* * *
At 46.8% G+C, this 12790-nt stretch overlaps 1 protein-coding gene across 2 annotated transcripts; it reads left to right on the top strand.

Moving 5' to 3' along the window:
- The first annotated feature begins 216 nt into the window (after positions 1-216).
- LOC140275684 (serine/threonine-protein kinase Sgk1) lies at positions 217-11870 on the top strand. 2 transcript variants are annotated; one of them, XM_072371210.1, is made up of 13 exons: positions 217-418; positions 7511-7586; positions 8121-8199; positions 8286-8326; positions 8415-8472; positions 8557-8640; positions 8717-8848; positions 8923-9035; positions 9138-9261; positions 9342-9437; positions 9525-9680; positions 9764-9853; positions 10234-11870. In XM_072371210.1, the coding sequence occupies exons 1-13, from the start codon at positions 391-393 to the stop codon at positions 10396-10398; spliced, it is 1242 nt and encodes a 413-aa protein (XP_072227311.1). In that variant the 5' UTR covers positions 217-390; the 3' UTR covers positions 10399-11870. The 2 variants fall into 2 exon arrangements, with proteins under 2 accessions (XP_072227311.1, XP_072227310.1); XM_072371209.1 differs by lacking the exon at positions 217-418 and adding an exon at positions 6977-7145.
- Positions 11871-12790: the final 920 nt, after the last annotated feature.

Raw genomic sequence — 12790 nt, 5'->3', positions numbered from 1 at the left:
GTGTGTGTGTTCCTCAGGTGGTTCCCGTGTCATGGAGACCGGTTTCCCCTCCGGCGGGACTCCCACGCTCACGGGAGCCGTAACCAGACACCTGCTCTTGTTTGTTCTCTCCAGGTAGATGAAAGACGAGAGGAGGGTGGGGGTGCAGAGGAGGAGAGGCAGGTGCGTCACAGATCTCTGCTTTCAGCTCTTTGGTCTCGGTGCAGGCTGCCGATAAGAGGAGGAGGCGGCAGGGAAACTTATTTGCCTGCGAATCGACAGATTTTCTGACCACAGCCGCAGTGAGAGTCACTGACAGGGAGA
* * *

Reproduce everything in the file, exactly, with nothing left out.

At 46.8% G+C, this 12790-nt stretch overlaps 1 protein-coding gene across 2 annotated transcripts; it reads left to right on the top strand.

Moving 5' to 3' along the window:
- The first annotated feature begins 216 nt into the window (after positions 1-216).
- LOC140275684 (serine/threonine-protein kinase Sgk1) lies at positions 217-11870 on the top strand. 2 transcript variants are annotated; one of them, XM_072371210.1, is made up of 13 exons: positions 217-418; positions 7511-7586; positions 8121-8199; positions 8286-8326; positions 8415-8472; positions 8557-8640; positions 8717-8848; positions 8923-9035; positions 9138-9261; positions 9342-9437; positions 9525-9680; positions 9764-9853; positions 10234-11870. In XM_072371210.1, the coding sequence occupies exons 1-13, from the start codon at positions 391-393 to the stop codon at positions 10396-10398; spliced, it is 1242 nt and encodes a 413-aa protein (XP_072227311.1). In that variant the 5' UTR covers positions 217-390; the 3' UTR covers positions 10399-11870. The 2 variants fall into 2 exon arrangements, with proteins under 2 accessions (XP_072227311.1, XP_072227310.1); XM_072371209.1 differs by lacking the exon at positions 217-418 and adding an exon at positions 6977-7145.
- Positions 11871-12790: the final 920 nt, after the last annotated feature.

Raw genomic sequence — 12790 nt, 5'->3', positions numbered from 1 at the left:
GTGTGTGTGTTCCTCAGGTGGTTCCCGTGTCATGGAGACCGGTTTCCCCTCCGGCGGGACTCCCACGCTCACGGGAGCCGTAACCAGACACCTGCTCTTGTTTGTTCTCTCCAGGTAGATGAAAGACGAGAGGAGGGTGGGGGTGCAGAGGAGGAGAGGCAGGTGCGTCACAGATCTCTGCTTTCAGCTCTTTGGTCTCGGTGCAGGCTGCCGATAAGAGGAGGAGGCGGCAGGGAAACTTATTTGCCTGCGAATCGACAGATTTTCTGACCACAGCCGCAGTGAGAGTCACTGACAGGGAGA